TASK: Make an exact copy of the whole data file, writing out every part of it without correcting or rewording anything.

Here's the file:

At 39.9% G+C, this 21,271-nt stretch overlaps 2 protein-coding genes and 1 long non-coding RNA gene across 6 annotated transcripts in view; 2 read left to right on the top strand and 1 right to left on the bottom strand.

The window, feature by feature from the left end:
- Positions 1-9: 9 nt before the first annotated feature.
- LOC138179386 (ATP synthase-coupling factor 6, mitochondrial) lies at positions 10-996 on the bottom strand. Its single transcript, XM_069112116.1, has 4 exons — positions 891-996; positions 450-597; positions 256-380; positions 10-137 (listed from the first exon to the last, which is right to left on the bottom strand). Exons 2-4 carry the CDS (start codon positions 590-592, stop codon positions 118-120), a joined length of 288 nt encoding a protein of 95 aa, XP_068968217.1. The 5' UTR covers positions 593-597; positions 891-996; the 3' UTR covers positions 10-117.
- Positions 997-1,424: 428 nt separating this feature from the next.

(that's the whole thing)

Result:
At 39.9% G+C, this 21,271-nt stretch overlaps 2 protein-coding genes and 1 long non-coding RNA gene across 6 annotated transcripts in view; 2 read left to right on the top strand and 1 right to left on the bottom strand.

The window, feature by feature from the left end:
- Positions 1-9: 9 nt before the first annotated feature.
- LOC138179386 (ATP synthase-coupling factor 6, mitochondrial) lies at positions 10-996 on the bottom strand. Its single transcript, XM_069112116.1, has 4 exons — positions 891-996; positions 450-597; positions 256-380; positions 10-137 (listed from the first exon to the last, which is right to left on the bottom strand). Exons 2-4 carry the CDS (start codon positions 590-592, stop codon positions 118-120), a joined length of 288 nt encoding a protein of 95 aa, XP_068968217.1. The 5' UTR covers positions 593-597; positions 891-996; the 3' UTR covers positions 10-117.
- Positions 997-1,424: 428 nt separating this feature from the next.